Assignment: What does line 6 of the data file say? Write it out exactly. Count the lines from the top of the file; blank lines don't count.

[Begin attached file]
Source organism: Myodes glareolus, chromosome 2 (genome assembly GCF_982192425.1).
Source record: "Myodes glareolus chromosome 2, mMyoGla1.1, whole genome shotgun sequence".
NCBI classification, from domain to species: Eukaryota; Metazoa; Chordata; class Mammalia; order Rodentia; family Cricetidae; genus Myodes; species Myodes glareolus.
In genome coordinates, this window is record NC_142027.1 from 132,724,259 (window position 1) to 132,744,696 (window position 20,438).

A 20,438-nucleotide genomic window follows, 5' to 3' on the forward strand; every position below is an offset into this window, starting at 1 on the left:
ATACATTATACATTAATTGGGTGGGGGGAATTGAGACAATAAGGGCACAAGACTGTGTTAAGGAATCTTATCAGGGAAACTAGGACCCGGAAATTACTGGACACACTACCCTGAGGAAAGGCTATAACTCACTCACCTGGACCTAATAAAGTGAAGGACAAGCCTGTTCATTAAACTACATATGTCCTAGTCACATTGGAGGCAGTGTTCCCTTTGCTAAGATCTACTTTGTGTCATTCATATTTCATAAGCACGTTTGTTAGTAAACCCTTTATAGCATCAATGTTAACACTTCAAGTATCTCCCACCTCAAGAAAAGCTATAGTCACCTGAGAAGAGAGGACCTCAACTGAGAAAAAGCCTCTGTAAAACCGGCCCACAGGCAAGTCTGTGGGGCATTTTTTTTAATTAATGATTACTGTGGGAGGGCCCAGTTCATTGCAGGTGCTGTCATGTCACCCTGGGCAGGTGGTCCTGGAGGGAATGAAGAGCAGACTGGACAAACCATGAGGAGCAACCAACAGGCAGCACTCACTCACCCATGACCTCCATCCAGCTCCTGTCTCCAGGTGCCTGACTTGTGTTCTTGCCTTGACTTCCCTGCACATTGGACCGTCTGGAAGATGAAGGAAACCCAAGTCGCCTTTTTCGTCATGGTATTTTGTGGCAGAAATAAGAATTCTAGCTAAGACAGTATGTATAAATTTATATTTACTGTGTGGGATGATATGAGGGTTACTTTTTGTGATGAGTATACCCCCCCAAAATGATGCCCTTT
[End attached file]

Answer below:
ATACATTATACATTAATTGGGTGGGGGGAATTGAGACAATAAGGGCACAAGACTGTGTTAAGGAATCTTATCAGGGAAACTAGGACCCGGAAATTACTGGACACACTACCCTGAGGAAAGGCTATAACTCACTCACCTGGACCTAATAAAGTGAAGGACAAGCCTGTTCATTAAACTACATATGTCCTAGTCACATTGGAGGCAGTGTTCCCTTTGCTAAGATCTACTTTGTGTCATTCATATTTCATAAGCACGTTTGTTAGTAAACCCTTTATAGCATCAATGTTAACACTTCAAGTATCTCCCACCTCAAGAAAAGCTATAGTCACCTGAGAAGAGAGGACCTCAACTGAGAAAAAGCCTCTGTAAAACCGGCCCACAGGCAAGTCTGTGGGGCATTTTTTTTAATTAATGATTACTGTGGGAGGGCCCAGTTCATTGCAGGTGCTGTCATGTCACCCTGGGCAGGTGGTCCTGGAGGGAATGAAGAGCAGACTGGACAAACCATGAGGAGCAACCAACAGGCAGCACTCACTCACCCATGACCTCCATCCAGCTCCTGTCTCCAGGTGCCTGACTTGTGTTCTTGCCTTGACTTCCCTGCACATTGGACCGTCTGGAAGATGAAGGAAACCCAAGTCGCCTTTTTCGTCATGGTATTTTGTGGCAGAAATAAGAATTCTAGCTAAGACAGTATGTATAAATTTATATTTACTGTGTGGGATGATATGAGGGTTACTTTTTGTGATGAGTATACCCCCCCAAAATGATGCCCTTT